Has Dave Lewis' s second finally come?
Unilever NV has begun the process of identifying a successor in order to Chief Executive Officer Paul Polman.
Lewis, CEO of Tesco since 2014, spent his entire preceding profession at Unilever, and has long been seen as an candidate to replace Polman.
Assuming he desires the job, from one perspective, the time could not be worse for Lewis. He is trying to convince shareholders in order to back Tesco' s 3. seven billion pound ($4. 9 billion) takeover of Booker. Some of the group' s investors are unhappy using the deal, while there' s the risk that Booker shareholders drive for a higher price.
Yet look at it another way, and the moment couldn' t be more perfect.
Lewis is quick to point out the particular surgery he has performed at Tesco, taking the group from intensive treatment in the wake of its profit overstatement three years ago to pretty good health.
If he succeeds in incorporating Booker — and the chances are right now high given that competition authorities lately approved the deal with no penalties and also a rebellion among Tesco shareholders did not gain traction — he could feasibly argue that his turnaround is total.
So Lewis is within a prime position to hand on the reins to Charles Wilson, the particular highly regarded CEO of Booker who is joining the Tesco table in an as-yet-unidentified senior capacity. Wilson is more than capable of integrating Booker, grinding out synergies and taking combined business to its following phase of development.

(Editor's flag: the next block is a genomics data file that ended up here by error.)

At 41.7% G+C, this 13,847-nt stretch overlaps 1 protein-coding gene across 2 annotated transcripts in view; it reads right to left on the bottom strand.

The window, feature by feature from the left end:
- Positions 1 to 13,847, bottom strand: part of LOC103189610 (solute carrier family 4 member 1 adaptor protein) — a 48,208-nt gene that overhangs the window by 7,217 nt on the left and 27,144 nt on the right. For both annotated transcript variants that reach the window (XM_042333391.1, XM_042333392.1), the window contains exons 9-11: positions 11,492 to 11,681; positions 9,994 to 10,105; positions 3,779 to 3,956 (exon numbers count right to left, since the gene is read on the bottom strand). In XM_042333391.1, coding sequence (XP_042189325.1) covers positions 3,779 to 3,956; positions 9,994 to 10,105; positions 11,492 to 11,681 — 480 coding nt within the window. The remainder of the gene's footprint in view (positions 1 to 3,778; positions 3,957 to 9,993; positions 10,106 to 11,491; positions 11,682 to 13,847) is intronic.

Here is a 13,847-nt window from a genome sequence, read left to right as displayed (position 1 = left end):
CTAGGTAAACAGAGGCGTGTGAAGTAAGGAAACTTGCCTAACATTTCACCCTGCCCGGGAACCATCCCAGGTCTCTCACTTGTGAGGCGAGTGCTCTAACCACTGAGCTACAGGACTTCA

But Lewis need to be far from the only title in the frame. To start with, Unilever includes a clutch of internal executives who also could succeed Polman.
These include finance director Graeme Pitkethly and Alan Jope, who potential clients the personal care division. Others who have should be in the race are Nitin Paranjpe, the head of home treatment who becomes president of food items and refreshment in January, Kees Kruythoff, who leads the United states business and becomes president associated with home care in January, plus Amanda Sourry, head of foods who moves to run North America within January.
External applicants could include Wan Ling Martello, who leads Nestle SA' ersus Asian business.
Based on analysts at Bernstein, Laurent Freixe, head of Nestle' s Americas business, Stefan Heidenreich, CEO of Beiersdorf AG, Antoine sobre Saint-Affrique, chief executive of Barry Callebaut AG and even Kasper Rorsted, mind of of Adidas AG, is also possible candidates.
Considering that Unilever has enjoyed a re-rating since it saw off a $143 billion takeover approach from Kraft Heinz Co. earlier thi
s year — because of plans to buy back shares, increase cost saving and lift margins — internal candidates probably possess a following wind.
And that' s exactly where Lewis has the advantage. On the one hand, can easily be portrayed as being in the Unilever camp, given his lengthy history with the company. Equally, when the board does decide that an exterior perspective is needed, his stint from Tesco fits the bill.
The danger is that within the three years since Lewis left Unilever, some of the gloss may have come off associated with his accomplishments there. He had been known as " Drastic Dave" regarding his fierce cost-cutting — could was what the company needed, this must not have won him any kind of friends.
He has already been just as aggressive in his deal with Booker. If that comes to fruition it may just pay off — and not just regarding Tesco.
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